Super Smash Bros. for the 3DS was everything I hoped it would be. It rekindled my love for the franchise after my group of friends and I lost interest due to Brawl, and I'm playing online more often than I would with most fighting games. In pretty much every aspect, the game is a success in my eyes, and it seems that sales agree.
But of course the main event is one that can be seen on a glorious television, with four (now eight) players all clamoring over some drinks and having a great time. In that regard, Super Smash Bros. for the Wii U might be the best iteration yet.
We were lucky enough to have Ron Gilbert (Maniac Mansion,Monkey Island) on Sup Holmes a few weeks back. Looking back, it looks like Ron may have been utilizing the show for a little pre-kickstarter promotion. Explains why he did the whole show in pixel-face. Fine by me. I'd have his pixel-faced puss on the show every week if I could.
Ron hinted that he may be working with original Maniac Mansion artist Gary Winnick again soon, but I didn't think it would be this soon. But here we are, looking at a new SCUMM-style game from the creators of the term "cut scene" and the fathers of an entire genre. As a longtime fan of Maniac Mansion, Zak McKracken, and the first two Monkey Island games, I'm feeling like this all over again.
It's a murder mystery that contain hundreds of locations and puzzles, all centered around Thumbleweed Park, a town that "...once boasted an opulent hotel, a vibrant business district and the state’s largest pillow factory, but now teeters on the edge of oblivion and continues to exist for no real reason." Sounds like a cross between Twin Peaks and Waiting for Guffman. Outside of Ron getting the rights to make a new Monkey Island game, this is about as close to perfect as it gets for fans of classic Lucasfilm Games.
For a couple months now, I've been thinking about getting rid of my Pokémon collection.
My favorite part of the series is catching 'em all and for years that motivation has fueled my interest in these games. I'm not into forming the ideal team, breeding Pokémon with perfect stats, or finding shinies. Just acquiring them -- all seven hundred of them -- one by one.
With Pokémon X, I finally did it. It took months of whittling down a giant list of absences in my Pokédex but thanks to in-depth online resources detailing locations and catch rates, an active community of online traders, and the ability to easily transfer old legendaries and stragglers from past titles, I did it. I earned a little crown in my National Pokédex signifying 100 percent completion. (Though, admittedly, I never bothered to get #719, Diancie. Whatever.)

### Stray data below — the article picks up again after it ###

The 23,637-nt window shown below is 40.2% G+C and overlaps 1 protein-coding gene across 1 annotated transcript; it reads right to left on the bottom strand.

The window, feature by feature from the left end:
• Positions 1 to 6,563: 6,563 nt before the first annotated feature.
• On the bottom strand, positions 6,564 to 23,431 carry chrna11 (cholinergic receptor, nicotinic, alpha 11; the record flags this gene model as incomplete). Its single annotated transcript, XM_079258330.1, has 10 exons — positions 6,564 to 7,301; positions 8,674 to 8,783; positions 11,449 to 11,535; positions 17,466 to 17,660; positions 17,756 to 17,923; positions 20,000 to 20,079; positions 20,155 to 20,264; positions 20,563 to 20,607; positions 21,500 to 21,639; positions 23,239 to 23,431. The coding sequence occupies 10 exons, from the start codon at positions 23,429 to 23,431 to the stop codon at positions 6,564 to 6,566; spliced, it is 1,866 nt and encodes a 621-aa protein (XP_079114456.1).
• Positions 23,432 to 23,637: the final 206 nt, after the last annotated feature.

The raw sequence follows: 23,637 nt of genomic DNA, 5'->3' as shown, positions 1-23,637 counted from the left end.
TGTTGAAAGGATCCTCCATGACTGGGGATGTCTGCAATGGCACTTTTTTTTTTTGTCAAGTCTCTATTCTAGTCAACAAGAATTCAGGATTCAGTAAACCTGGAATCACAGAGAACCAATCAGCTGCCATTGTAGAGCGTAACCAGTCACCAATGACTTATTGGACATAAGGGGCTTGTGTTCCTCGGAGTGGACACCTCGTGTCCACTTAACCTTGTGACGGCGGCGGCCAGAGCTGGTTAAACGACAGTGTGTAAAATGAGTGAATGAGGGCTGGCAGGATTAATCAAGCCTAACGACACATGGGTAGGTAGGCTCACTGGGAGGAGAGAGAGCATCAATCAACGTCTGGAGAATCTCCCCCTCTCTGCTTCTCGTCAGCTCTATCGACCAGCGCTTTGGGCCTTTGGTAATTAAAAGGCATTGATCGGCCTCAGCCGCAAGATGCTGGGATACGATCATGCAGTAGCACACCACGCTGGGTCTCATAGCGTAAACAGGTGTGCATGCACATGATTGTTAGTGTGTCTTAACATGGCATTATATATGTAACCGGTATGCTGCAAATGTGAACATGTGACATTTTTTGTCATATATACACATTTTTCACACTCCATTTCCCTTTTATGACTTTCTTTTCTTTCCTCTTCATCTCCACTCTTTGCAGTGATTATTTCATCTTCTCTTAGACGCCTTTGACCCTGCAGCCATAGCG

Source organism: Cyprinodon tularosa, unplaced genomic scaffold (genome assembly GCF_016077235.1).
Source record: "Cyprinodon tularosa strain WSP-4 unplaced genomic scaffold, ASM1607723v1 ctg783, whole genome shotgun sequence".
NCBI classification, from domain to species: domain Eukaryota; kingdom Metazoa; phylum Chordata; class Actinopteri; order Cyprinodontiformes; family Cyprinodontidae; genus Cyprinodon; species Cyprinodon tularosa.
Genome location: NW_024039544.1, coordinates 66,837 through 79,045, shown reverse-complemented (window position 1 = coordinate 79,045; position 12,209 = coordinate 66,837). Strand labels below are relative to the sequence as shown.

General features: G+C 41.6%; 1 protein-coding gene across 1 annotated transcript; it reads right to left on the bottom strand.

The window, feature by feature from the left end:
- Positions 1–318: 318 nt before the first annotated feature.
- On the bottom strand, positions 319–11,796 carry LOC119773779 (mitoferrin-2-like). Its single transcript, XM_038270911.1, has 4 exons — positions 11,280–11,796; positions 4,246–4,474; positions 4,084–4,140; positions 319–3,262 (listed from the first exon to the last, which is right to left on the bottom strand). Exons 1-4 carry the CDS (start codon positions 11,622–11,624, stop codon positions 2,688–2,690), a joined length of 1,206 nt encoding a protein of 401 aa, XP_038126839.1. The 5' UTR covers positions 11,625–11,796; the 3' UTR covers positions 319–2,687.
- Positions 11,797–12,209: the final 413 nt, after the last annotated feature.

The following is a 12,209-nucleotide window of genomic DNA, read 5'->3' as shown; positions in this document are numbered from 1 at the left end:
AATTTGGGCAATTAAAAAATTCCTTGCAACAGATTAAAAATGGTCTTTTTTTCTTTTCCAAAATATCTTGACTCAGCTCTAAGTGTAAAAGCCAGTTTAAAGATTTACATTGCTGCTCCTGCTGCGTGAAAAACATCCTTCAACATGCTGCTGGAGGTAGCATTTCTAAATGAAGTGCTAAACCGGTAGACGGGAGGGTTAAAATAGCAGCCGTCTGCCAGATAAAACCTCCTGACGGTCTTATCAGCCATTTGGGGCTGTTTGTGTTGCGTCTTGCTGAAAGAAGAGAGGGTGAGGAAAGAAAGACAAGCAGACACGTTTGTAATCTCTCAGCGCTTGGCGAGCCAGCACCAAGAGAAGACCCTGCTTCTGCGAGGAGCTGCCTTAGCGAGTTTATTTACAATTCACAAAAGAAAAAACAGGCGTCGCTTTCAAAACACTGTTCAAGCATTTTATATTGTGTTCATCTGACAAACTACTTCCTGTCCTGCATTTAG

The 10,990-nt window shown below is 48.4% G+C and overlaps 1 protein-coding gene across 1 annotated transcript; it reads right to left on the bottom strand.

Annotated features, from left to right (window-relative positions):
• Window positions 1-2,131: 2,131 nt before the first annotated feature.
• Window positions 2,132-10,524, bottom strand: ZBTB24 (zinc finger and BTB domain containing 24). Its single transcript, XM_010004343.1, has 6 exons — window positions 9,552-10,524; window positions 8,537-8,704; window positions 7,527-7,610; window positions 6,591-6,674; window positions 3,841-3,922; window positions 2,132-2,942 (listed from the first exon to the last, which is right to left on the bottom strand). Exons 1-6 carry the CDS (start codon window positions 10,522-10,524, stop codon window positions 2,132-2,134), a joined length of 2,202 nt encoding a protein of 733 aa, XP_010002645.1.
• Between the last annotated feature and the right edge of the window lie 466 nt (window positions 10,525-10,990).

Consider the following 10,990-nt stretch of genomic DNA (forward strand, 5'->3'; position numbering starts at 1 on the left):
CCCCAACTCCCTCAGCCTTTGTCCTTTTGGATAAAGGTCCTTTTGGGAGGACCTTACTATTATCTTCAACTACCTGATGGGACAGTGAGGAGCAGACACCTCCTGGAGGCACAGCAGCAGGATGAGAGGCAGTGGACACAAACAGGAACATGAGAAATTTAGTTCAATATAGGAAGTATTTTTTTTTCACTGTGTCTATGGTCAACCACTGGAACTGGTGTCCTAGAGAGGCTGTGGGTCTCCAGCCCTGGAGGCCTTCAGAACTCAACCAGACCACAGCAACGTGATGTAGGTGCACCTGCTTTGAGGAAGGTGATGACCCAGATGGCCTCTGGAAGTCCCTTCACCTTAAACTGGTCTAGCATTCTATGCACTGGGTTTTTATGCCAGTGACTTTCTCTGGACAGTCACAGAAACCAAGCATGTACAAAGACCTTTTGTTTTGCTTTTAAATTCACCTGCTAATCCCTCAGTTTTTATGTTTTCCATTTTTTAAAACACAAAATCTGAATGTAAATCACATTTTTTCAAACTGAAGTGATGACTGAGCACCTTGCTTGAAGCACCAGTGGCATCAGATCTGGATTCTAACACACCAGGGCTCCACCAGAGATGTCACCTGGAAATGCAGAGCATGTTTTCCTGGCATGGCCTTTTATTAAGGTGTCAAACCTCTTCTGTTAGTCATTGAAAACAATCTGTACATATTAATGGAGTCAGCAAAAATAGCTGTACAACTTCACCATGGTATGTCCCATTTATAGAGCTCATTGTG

Pokémon Omega Ruby and Alpha Sapphire release this Friday and I thought it would be fun to start over. To work my way back up. But rather than let my Pokémon X save file go to waste, I decided to use the Wonder Trade feature extensively. It matches two players at random for a blind online trade and while most people exchange total crap, there are kindhearted folks who take pleasure in handing out rarities. I'm far from innocent, but I've given back on occasion.
Now, originally, my plan was to give away every last one of my Pokémon via Wonder Trade (excluding restricted Pokémon obtained from distribution events). I mindlessly made it to around 80 trades before realizing this was a bad idea and started questioning my sanity.
Back in 2008, LittleBigPlanet was a staple in the Carter household for a good year. It was tough to put down as we earned a full 100% completion rate, and creating levels for each other was a joy. Floaty physics hate be damned, not every level was a Super Mario Bros. clone.
When the sequel hit though, it didn't have a whole lot that was new about it to entice us further, and it fell by the wayside. Similarly, LittleBigPlanet 3 doesn't shake things up from the core formula, but the sheer commitment to keeping the level-building platform intact after all these years is something special.
For a franchise that’s continually berated for remaining the same over the years, Pokémon is wildly successful, having pushed forward on its own, full speed ahead. It hasn’t needed to change much to sweep the nation with each new release, though some of the series’ newest releases have received criticism due to lack of content. Pokémon X & Y hit the 3DS in 2013, enticing us with gorgeous new scenery, brand new monsters.
However, X & Y, although introducing the new Mega Evolution element, were otherwise lackluster when it came to post-Elite Four content and seemed a bit of a step back feature-wise. Game Freak is remedying the situation by releasing a Pokémon game that's been celebrated as having a plethora of features and is a perennial fan favorite. Oddly enough, Pokémon Omega Ruby and Alpha Sapphire feel like a much more complete experience than the original titles or X & Y.
A cursory glance at Upper One Games' Never Alone, while sure to impress, won't do it justice. Its appeal is obvious, but its intention is buried shallow under a light dusting of snow. But, it's that intention that transcends Never Alone from another gorgeous 2D platformer to a game of great importance.